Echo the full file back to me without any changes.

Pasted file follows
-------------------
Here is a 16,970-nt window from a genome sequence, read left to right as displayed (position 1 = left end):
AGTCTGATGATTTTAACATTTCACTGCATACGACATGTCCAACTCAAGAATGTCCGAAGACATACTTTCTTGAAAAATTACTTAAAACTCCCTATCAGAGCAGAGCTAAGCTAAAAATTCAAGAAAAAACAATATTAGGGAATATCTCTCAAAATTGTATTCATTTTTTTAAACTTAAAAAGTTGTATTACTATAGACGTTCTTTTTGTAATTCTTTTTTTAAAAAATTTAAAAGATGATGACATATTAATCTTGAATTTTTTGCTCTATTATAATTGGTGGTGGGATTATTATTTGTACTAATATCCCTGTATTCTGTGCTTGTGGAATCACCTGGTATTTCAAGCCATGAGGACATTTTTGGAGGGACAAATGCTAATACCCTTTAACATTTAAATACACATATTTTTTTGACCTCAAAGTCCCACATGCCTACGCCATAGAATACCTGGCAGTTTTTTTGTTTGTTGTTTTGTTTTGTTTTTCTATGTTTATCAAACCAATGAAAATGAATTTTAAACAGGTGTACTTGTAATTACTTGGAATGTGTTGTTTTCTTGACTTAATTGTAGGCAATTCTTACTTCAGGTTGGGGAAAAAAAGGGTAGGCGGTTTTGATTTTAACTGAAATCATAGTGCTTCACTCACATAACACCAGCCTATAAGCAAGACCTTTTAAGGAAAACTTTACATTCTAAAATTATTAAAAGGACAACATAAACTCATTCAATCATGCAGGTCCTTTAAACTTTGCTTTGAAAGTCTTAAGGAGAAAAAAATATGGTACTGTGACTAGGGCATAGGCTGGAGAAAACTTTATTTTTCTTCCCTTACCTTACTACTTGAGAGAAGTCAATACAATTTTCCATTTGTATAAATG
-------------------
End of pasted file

Here is a 16,970-nt window from a genome sequence, read left to right as displayed (position 1 = left end):
AGTCTGATGATTTTAACATTTCACTGCATACGACATGTCCAACTCAAGAATGTCCGAAGACATACTTTCTTGAAAAATTACTTAAAACTCCCTATCAGAGCAGAGCTAAGCTAAAAATTCAAGAAAAAACAATATTAGGGAATATCTCTCAAAATTGTATTCATTTTTTTAAACTTAAAAAGTTGTATTACTATAGACGTTCTTTTTGTAATTCTTTTTTTAAAAAATTTAAAAGATGATGACATATTAATCTTGAATTTTTTGCTCTATTATAATTGGTGGTGGGATTATTATTTGTACTAATATCCCTGTATTCTGTGCTTGTGGAATCACCTGGTATTTCAAGCCATGAGGACATTTTTGGAGGGACAAATGCTAATACCCTTTAACATTTAAATACACATATTTTTTTGACCTCAAAGTCCCACATGCCTACGCCATAGAATACCTGGCAGTTTTTTTGTTTGTTGTTTTGTTTTGTTTTTCTATGTTTATCAAACCAATGAAAATGAATTTTAAACAGGTGTACTTGTAATTACTTGGAATGTGTTGTTTTCTTGACTTAATTGTAGGCAATTCTTACTTCAGGTTGGGGAAAAAAAGGGTAGGCGGTTTTGATTTTAACTGAAATCATAGTGCTTCACTCACATAACACCAGCCTATAAGCAAGACCTTTTAAGGAAAACTTTACATTCTAAAATTATTAAAAGGACAACATAAACTCATTCAATCATGCAGGTCCTTTAAACTTTGCTTTGAAAGTCTTAAGGAGAAAAAAATATGGTACTGTGACTAGGGCATAGGCTGGAGAAAACTTTATTTTTCTTCCCTTACCTTACTACTTGAGAGAAGTCAATACAATTTTCCATTTGTATAAATG